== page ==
Subsurface soils (1-6 feet below ground surface) at the spill site are contaminated with trichloroethene at levels up to 550 milligrams per kilogram (mg/kg) (Dunn Geoscience and Engineering 1993b). The soil contaminated area encompasses an irregularly-shaped source area of about 1.5 acres, with an average concentration of 100 mg/kg of trichloroethene. The maximum concentration of 550 mg/kg was detected in soil in a bedrock fracture. The potential for exposure to these levels of trichloroethene is unlikely because the contaminant was only detected in on-site subsurface soil, not in surface soil. However, since the site has not been remediated, the contaminated subsurface soil, along with pure product within the bedrock, continues to act as a source of contamination to the groundwater. Contamination measured to date in Spring Creek has been less than 3.0 mcg/L which is below levels of health concern (Dunn Geoscience and Engineering 1993a).
In 1991, the NYS DOH held three public informational meetings and distributed fact sheets to community members and interested parties. The purpose of the meetings was to inform them of the contamination, to provide advice and to listen to their concerns. Affected residents were advised not to drink the water and on how to take additional precautions to reduce potential exposure from cooking and bathing. Bottled water was provided to people whose wells contained trichloroethene above the NYS DOH drinking water standard until treatment systems were installed. The NYS DEC has assumed responsibility for sampling these water supplies and operation and maintenance of the treatment systems. The NYS DOH and the Genesee, Livingston and Monroe County Health Departments sample additional private wells in the area to monitor the contaminant plume and determine if additional wells are contaminated.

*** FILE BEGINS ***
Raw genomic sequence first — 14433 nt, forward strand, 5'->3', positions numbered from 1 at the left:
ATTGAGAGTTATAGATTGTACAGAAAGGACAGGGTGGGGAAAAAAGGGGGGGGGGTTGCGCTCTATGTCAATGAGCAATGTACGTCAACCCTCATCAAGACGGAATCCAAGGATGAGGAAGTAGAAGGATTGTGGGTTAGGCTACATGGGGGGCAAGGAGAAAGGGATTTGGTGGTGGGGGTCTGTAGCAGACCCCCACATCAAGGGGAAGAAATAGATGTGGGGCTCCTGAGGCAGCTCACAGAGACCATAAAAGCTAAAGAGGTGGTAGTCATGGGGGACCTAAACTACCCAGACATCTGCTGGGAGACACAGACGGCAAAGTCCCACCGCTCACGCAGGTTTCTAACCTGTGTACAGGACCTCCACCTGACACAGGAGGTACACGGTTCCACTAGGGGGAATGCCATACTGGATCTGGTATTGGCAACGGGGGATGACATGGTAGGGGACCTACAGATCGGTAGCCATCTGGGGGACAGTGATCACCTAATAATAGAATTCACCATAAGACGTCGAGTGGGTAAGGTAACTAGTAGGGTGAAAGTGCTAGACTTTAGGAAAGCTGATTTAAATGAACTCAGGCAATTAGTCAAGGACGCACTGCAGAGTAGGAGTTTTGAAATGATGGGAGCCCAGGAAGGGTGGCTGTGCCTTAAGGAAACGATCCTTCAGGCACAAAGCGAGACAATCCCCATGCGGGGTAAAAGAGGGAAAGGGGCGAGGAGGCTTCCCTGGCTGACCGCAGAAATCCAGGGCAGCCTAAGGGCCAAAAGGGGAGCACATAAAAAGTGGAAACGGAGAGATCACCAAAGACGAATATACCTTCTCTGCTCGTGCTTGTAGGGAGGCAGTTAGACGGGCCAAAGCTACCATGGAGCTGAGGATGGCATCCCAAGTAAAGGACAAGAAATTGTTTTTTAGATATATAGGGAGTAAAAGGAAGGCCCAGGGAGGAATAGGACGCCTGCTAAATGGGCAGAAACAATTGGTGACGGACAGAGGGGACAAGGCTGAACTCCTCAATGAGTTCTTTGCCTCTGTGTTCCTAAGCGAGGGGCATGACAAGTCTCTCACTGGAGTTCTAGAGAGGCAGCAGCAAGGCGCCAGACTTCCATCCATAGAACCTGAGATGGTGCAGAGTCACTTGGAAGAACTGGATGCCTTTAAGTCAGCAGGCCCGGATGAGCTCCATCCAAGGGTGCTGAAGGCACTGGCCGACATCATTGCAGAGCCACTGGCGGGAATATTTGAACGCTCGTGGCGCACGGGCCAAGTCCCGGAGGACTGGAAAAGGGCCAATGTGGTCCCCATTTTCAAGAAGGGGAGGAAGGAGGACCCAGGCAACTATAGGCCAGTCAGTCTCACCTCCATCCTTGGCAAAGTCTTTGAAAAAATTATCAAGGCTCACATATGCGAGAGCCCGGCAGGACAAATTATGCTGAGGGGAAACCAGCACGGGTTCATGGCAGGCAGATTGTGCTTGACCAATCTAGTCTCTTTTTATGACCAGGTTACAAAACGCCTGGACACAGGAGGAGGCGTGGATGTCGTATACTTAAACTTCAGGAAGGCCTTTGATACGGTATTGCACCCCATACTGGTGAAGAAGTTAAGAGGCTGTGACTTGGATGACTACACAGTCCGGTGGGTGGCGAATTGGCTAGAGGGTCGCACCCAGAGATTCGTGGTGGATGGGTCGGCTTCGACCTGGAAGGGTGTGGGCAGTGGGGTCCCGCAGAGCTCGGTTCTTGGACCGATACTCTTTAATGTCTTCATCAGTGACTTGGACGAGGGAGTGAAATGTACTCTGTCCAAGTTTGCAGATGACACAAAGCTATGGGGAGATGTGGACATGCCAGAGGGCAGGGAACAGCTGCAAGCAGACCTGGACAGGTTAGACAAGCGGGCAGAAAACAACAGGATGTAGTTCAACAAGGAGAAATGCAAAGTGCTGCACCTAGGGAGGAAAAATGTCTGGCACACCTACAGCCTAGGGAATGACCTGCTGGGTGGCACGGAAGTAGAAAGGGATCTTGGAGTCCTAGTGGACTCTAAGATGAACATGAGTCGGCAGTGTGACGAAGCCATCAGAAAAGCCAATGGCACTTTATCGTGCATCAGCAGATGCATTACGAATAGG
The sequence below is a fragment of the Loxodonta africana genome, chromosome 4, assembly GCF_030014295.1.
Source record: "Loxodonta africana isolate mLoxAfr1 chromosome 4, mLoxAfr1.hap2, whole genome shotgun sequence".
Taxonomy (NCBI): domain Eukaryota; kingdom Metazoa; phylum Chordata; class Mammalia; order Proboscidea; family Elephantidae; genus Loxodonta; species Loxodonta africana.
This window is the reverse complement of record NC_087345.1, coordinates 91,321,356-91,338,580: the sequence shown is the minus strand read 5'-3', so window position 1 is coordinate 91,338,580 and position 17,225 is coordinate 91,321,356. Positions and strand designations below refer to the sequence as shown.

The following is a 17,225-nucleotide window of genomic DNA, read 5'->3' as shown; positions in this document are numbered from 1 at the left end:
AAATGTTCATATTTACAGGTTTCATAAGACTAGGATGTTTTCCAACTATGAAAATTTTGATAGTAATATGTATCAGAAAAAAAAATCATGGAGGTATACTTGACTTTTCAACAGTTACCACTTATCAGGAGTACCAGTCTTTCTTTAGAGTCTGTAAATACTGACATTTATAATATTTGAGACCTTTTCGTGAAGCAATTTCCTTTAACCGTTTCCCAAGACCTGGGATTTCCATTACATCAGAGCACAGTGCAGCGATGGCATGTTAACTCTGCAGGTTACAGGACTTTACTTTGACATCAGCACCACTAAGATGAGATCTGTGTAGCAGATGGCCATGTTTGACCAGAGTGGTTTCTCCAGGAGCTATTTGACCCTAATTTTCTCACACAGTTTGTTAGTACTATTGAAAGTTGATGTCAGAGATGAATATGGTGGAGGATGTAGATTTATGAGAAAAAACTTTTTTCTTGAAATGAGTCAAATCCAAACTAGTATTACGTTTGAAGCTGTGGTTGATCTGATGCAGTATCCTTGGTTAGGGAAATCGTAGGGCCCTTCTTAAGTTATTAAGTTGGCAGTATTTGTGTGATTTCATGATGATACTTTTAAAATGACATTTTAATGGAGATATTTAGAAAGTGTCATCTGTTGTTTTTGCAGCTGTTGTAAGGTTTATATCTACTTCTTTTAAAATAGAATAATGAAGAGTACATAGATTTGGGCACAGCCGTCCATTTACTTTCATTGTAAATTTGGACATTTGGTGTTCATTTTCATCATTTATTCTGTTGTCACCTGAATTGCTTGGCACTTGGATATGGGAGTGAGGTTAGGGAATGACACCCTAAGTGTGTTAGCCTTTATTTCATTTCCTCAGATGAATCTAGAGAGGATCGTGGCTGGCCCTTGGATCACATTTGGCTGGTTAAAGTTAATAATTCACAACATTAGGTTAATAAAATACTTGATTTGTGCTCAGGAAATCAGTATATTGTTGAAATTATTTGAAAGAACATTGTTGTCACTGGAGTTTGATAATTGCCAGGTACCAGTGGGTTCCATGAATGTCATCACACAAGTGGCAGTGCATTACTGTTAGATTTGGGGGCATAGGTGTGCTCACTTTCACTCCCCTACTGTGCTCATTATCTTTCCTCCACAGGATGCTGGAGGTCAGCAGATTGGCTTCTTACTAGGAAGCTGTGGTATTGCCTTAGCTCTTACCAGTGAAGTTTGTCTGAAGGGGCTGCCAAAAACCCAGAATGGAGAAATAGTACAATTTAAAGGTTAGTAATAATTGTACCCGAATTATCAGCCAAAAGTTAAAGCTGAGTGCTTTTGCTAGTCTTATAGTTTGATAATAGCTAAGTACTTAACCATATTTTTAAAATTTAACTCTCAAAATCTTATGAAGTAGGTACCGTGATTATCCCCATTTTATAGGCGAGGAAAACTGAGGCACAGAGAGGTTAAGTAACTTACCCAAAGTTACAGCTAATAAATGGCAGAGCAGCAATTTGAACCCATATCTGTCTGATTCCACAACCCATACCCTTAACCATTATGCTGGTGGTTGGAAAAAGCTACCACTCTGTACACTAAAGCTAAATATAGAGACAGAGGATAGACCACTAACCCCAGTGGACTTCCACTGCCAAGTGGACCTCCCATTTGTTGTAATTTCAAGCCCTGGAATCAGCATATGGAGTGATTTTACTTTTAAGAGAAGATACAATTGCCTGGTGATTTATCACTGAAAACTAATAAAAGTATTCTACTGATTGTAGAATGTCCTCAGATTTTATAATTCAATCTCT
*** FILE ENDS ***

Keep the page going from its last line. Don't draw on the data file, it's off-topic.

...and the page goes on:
On March 4, 1997, the NYS DEC and NYS DOH held a public meeting to discuss a proposed remedial action plan for the site. The components of the proposal are: 1) extension of public water supply lines to the affected area, 2) excavation and on-site treatment of contaminated soils at the spill site, and 3) installation of bedrock vapor extraction wells to remove trichloroethene from the bedrock. On January 27, 1999 NYS DEC held a public meeting with residents to discuss the design of the waterline extension. Residents continue to be concerned about past exposures to trichloroethene in private drinking water and progress toward a long-term source of alternate drinking water.